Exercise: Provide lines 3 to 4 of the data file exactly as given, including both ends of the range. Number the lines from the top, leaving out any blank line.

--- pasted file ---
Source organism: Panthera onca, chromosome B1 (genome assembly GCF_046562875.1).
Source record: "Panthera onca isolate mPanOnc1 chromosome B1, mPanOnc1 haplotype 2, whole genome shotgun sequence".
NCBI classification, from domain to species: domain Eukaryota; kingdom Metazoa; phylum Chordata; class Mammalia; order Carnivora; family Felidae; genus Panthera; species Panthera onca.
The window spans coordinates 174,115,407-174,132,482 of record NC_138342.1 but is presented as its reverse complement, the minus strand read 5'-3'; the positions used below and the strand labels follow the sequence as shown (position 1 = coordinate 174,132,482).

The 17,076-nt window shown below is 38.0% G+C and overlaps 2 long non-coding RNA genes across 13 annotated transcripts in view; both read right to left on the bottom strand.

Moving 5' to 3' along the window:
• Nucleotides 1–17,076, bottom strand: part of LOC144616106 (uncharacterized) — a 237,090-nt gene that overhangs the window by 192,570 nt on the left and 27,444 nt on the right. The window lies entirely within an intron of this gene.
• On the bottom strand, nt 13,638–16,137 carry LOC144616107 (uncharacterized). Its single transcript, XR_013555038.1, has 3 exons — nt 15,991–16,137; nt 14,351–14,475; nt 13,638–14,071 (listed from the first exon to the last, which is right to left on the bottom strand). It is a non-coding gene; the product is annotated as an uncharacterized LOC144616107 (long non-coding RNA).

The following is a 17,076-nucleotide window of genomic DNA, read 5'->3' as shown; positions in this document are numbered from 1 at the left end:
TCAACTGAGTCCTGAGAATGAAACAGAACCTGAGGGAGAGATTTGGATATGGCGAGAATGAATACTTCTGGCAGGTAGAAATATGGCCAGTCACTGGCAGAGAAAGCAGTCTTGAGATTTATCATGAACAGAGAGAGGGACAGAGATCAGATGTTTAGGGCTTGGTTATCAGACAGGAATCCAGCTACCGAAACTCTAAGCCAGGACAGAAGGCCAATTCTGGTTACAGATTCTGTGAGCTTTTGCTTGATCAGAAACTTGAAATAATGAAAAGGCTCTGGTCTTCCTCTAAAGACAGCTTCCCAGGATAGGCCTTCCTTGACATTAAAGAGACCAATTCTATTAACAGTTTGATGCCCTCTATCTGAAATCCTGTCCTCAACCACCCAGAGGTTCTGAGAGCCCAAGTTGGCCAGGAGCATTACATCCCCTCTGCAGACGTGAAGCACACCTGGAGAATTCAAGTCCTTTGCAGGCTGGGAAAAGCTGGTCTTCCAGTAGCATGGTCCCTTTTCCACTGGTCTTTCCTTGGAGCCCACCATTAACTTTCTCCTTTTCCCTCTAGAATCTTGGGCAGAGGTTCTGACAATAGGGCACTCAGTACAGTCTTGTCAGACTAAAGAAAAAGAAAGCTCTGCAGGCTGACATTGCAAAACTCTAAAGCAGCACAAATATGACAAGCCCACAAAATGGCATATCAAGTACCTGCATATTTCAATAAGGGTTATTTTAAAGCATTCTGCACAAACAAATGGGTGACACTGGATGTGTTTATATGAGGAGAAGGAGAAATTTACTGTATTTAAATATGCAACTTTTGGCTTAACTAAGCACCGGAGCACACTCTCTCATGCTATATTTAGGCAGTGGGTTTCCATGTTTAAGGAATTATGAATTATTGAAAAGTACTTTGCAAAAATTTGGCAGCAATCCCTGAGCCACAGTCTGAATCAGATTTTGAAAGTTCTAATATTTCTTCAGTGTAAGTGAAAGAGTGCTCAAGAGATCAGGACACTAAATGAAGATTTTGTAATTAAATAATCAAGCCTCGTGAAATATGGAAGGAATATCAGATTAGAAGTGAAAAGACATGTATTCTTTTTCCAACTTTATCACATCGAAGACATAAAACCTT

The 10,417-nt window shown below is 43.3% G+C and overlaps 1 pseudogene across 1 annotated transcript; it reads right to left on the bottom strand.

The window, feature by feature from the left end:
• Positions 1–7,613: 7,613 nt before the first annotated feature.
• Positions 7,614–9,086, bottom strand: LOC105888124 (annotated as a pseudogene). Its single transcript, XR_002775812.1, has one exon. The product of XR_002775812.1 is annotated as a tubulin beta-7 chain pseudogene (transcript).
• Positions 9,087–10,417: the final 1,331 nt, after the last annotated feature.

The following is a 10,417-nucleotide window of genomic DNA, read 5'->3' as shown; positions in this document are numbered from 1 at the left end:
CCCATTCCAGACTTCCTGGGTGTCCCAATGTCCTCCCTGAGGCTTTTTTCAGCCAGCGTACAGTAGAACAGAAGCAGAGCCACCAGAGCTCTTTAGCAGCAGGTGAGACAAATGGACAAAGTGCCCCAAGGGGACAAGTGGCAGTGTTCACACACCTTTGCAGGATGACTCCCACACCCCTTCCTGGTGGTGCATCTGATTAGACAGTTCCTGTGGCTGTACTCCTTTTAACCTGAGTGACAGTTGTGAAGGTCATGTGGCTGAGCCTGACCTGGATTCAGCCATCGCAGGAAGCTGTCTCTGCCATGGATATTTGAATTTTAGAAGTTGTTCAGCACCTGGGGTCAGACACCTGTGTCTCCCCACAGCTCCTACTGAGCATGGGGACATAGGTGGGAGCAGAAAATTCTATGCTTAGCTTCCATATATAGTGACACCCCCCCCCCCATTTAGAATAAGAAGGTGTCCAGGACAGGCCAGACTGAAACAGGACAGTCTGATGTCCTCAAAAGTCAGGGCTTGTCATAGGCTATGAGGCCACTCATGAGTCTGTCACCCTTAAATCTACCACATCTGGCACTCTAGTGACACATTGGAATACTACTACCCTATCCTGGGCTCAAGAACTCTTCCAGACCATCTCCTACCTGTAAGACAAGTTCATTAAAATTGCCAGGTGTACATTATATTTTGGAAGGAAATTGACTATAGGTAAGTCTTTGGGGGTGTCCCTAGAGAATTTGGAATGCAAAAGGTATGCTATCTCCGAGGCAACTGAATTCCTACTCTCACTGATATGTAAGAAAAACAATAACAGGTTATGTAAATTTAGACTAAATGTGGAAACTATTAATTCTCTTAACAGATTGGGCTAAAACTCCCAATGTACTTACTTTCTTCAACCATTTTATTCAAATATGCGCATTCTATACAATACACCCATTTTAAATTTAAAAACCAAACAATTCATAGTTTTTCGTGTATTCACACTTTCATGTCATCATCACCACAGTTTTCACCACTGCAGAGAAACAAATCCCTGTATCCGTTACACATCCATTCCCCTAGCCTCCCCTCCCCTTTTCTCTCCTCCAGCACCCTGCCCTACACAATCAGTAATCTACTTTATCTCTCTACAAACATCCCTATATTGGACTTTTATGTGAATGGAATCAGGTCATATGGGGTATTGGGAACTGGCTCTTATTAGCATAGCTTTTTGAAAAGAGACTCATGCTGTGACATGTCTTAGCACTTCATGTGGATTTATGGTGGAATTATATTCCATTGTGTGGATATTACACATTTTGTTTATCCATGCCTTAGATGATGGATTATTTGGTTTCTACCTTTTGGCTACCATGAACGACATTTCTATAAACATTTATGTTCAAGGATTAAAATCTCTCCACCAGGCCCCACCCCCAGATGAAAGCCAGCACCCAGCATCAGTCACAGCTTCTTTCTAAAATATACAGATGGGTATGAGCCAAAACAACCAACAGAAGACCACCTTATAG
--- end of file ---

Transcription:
NCBI classification, from domain to species: domain Eukaryota; kingdom Metazoa; phylum Chordata; class Mammalia; order Carnivora; family Felidae; genus Panthera; species Panthera onca.
The window spans coordinates 174,115,407-174,132,482 of record NC_138342.1 but is presented as its reverse complement, the minus strand read 5'-3'; the positions used below and the strand labels follow the sequence as shown (position 1 = coordinate 174,132,482).